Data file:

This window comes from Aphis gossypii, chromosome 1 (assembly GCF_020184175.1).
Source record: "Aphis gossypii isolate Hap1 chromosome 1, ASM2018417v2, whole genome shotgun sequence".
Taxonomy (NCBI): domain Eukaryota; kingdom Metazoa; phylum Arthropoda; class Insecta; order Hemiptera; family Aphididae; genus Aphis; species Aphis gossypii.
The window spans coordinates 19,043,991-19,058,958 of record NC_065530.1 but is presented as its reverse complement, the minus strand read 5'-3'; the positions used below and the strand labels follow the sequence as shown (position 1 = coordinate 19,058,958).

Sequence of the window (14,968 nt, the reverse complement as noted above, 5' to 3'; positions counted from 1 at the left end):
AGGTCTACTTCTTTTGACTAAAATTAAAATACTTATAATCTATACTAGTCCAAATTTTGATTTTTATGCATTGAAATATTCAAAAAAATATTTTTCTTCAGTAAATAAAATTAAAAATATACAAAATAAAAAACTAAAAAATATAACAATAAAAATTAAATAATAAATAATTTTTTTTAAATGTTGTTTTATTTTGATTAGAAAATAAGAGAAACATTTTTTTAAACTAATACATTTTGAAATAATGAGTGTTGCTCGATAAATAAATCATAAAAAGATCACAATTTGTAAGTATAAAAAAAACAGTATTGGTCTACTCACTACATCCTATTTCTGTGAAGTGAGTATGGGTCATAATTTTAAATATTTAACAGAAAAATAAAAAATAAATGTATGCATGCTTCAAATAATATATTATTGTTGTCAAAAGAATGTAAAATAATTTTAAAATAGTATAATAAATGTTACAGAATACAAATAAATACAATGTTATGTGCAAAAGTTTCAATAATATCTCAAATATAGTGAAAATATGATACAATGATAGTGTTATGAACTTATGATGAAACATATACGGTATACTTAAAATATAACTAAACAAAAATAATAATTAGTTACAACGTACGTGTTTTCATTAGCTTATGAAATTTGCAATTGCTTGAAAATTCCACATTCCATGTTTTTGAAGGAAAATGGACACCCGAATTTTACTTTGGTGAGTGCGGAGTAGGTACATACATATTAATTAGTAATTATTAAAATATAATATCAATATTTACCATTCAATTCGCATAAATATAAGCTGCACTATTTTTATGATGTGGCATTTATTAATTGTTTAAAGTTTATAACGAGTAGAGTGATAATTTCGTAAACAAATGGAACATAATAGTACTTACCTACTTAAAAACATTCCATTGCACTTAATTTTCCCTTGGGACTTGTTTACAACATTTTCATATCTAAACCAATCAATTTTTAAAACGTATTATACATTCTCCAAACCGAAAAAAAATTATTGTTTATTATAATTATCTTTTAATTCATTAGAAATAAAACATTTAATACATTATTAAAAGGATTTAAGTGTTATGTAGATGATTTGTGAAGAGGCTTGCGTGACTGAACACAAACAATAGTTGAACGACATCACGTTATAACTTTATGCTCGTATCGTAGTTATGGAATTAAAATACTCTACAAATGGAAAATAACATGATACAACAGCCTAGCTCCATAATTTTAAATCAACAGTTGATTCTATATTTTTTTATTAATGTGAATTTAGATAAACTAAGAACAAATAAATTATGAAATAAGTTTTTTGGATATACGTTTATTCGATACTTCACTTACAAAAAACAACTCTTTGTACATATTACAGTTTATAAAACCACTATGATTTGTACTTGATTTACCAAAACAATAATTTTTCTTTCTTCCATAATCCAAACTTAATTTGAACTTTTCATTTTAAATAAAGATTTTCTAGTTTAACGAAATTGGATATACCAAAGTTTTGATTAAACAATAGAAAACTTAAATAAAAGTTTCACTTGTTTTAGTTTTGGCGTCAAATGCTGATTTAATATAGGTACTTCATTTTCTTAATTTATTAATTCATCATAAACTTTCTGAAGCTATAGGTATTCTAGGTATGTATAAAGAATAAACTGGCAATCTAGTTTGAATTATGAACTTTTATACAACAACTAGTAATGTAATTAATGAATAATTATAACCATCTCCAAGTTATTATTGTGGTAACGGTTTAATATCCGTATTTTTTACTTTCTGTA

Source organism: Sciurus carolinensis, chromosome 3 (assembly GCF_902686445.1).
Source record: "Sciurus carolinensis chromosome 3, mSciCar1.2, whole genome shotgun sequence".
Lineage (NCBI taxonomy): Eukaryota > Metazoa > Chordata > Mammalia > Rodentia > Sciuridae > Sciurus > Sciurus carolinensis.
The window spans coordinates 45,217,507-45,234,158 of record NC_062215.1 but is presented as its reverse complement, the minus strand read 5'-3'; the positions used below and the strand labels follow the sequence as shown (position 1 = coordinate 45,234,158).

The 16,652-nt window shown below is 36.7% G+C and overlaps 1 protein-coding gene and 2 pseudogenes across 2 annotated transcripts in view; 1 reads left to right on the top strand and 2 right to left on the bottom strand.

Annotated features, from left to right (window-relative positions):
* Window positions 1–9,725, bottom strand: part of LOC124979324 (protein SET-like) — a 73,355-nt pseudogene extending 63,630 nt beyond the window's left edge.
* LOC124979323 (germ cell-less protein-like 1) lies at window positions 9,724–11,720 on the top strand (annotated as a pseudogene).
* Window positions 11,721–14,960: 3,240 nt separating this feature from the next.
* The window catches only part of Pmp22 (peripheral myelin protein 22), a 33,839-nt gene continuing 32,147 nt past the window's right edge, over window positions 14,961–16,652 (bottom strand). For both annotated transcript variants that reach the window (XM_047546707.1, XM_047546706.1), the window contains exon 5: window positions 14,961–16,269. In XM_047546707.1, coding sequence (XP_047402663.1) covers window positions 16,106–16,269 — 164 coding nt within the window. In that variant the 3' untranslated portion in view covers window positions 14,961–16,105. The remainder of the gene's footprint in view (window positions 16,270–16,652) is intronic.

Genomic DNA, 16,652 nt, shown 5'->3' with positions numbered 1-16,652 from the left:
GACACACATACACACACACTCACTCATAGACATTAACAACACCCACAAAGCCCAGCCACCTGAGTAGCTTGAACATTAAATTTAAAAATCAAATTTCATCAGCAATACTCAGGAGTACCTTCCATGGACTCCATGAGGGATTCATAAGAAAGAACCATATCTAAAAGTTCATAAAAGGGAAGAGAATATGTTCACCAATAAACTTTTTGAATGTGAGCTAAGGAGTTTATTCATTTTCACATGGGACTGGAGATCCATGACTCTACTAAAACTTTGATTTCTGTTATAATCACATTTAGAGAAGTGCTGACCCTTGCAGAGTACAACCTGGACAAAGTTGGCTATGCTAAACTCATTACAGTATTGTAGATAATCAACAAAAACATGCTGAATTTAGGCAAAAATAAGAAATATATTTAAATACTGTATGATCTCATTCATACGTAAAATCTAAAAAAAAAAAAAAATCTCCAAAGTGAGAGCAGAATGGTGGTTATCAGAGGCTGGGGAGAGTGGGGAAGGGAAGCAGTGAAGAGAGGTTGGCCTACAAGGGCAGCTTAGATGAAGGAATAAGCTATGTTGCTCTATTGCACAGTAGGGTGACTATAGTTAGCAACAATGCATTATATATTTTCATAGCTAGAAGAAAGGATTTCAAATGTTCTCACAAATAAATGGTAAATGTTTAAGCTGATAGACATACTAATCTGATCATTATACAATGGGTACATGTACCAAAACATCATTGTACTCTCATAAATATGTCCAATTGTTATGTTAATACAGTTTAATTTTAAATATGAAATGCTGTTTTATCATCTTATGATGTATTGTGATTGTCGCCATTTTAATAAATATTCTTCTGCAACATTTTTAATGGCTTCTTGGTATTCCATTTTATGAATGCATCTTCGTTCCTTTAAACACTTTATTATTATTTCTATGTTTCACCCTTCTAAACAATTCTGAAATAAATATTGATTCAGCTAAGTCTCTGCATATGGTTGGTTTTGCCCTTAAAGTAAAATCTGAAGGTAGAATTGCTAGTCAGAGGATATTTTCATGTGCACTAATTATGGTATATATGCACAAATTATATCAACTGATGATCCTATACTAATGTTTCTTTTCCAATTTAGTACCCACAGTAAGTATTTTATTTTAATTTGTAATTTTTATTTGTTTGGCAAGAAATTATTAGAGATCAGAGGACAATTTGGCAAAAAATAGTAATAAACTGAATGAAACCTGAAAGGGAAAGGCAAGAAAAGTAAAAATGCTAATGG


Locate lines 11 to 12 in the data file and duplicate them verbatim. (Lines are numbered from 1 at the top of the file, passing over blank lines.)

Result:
The 16,652-nt window shown below is 36.7% G+C and overlaps 1 protein-coding gene and 2 pseudogenes across 2 annotated transcripts in view; 1 reads left to right on the top strand and 2 right to left on the bottom strand.

Annotated features, from left to right (window-relative positions):